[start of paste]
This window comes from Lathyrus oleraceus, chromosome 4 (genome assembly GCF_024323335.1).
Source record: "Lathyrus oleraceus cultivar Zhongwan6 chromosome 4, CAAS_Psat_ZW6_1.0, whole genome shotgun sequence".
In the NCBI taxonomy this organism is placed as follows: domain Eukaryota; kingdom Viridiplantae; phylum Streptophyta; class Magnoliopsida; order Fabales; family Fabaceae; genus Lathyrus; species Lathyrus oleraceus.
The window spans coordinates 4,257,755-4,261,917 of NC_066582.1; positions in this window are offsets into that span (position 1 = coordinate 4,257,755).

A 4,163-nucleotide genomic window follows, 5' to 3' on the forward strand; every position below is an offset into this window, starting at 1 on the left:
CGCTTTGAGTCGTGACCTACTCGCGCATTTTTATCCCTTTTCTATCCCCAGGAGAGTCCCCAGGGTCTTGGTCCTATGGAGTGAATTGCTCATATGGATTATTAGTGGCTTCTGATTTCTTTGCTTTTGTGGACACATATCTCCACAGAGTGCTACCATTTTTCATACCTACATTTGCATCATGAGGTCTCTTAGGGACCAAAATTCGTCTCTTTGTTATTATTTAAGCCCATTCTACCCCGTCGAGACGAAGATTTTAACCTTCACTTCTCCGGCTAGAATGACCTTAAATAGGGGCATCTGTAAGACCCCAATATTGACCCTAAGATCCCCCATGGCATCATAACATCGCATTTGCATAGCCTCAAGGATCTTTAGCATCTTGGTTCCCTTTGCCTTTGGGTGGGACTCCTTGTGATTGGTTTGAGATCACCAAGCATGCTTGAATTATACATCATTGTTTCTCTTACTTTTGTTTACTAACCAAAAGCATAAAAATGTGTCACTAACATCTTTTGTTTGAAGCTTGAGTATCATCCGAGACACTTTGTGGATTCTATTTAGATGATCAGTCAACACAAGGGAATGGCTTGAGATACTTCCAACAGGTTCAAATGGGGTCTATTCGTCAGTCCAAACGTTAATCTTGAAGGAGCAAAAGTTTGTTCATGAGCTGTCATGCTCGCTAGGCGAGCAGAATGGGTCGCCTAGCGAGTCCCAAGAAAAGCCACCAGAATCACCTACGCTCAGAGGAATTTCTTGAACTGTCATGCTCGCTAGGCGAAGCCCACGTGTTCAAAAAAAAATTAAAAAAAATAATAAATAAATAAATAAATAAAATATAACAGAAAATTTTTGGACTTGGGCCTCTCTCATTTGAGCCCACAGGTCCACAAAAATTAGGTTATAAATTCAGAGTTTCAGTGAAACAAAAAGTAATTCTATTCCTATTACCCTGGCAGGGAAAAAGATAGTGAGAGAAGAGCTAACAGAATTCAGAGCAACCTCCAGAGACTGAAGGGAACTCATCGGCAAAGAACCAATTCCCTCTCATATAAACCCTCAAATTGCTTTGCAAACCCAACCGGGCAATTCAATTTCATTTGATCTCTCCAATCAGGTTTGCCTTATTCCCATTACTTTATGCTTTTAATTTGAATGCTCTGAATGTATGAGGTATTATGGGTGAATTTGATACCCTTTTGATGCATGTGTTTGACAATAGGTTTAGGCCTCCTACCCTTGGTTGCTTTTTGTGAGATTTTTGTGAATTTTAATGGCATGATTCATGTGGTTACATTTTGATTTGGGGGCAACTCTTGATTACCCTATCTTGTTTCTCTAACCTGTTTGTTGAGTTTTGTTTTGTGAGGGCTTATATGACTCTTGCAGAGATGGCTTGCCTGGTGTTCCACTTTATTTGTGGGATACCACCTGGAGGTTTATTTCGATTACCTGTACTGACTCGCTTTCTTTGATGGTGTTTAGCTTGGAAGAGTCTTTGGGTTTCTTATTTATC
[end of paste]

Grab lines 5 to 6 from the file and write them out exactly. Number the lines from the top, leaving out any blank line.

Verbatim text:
A 4,163-nucleotide genomic window follows, 5' to 3' on the forward strand; every position below is an offset into this window, starting at 1 on the left:
CGCTTTGAGTCGTGACCTACTCGCGCATTTTTATCCCTTTTCTATCCCCAGGAGAGTCCCCAGGGTCTTGGTCCTATGGAGTGAATTGCTCATATGGATTATTAGTGGCTTCTGATTTCTTTGCTTTTGTGGACACATATCTCCACAGAGTGCTACCATTTTTCATACCTACATTTGCATCATGAGGTCTCTTAGGGACCAAAATTCGTCTCTTTGTTATTATTTAAGCCCATTCTACCCCGTCGAGACGAAGATTTTAACCTTCACTTCTCCGGCTAGAATGACCTTAAATAGGGGCATCTGTAAGACCCCAATATTGACCCTAAGATCCCCCATGGCATCATAACATCGCATTTGCATAGCCTCAAGGATCTTTAGCATCTTGGTTCCCTTTGCCTTTGGGTGGGACTCCTTGTGATTGGTTTGAGATCACCAAGCATGCTTGAATTATACATCATTGTTTCTCTTACTTTTGTTTACTAACCAAAAGCATAAAAATGTGTCACTAACATCTTTTGTTTGAAGCTTGAGTATCATCCGAGACACTTTGTGGATTCTATTTAGATGATCAGTCAACACAAGGGAATGGCTTGAGATACTTCCAACAGGTTCAAATGGGGTCTATTCGTCAGTCCAAACGTTAATCTTGAAGGAGCAAAAGTTTGTTCATGAGCTGTCATGCTCGCTAGGCGAGCAGAATGGGTCGCCTAGCGAGTCCCAAGAAAAGCCACCAGAATCACCTACGCTCAGAGGAATTTCTTGAACTGTCATGCTCGCTAGGCGAAGCCCACGTGTTCAAAAAAAAATTAAAAAAAATAATAAATAAATAAATAAATAAAATATAACAGAAAATTTTTGGACTTGGGCCTCTCTCATTTGAGCCCACAGGTCCACAAAAATTAGGTTATAAATTCAGAGTTTCAGTGAAACAAAAAGTAATTCTATTCCTATTACCCTGGCAGGGAAAAAGATAGTGAGAGAAGAGCTAACAGAATTCAGAGCAACCTCCAGAGACTGAAGGGAACTCATCGGCAAAGAACCAATTCCCTCTCATATAAACCCTCAAATTGCTTTGCAAACCCAACCGGGCAATTCAATTTCATTTGATCTCTCCAATCAGGTTTGCCTTATTCCCATTACTTTATGCTTTTAATTTGAATGCTCTGAATGTATGAGGTATTATGGGTGAATTTGATACCCTTTTGATGCATGTGTTTGACAATAGGTTTAGGCCTCCTACCCTTGGTTGCTTTTTGTGAGATTTTTGTGAATTTTAATGGCATGATTCATGTGGTTACATTTTGATTTGGGGGCAACTCTTGATTACCCTATCTTGTTTCTCTAACCTGTTTGTTGAGTTTTGTTTTGTGAGGGCTTATATGACTCTTGCAGAGATGGCTTGCCTGGTGTTCCACTTTATTTGTGGGATACCACCTGGAGGTTTATTTCGATTACCTGTACTGACTCGCTTTCTTTGATGGTGTTTAGCTTGGAAGAGTCTTTGGGTTTCTTATTTATC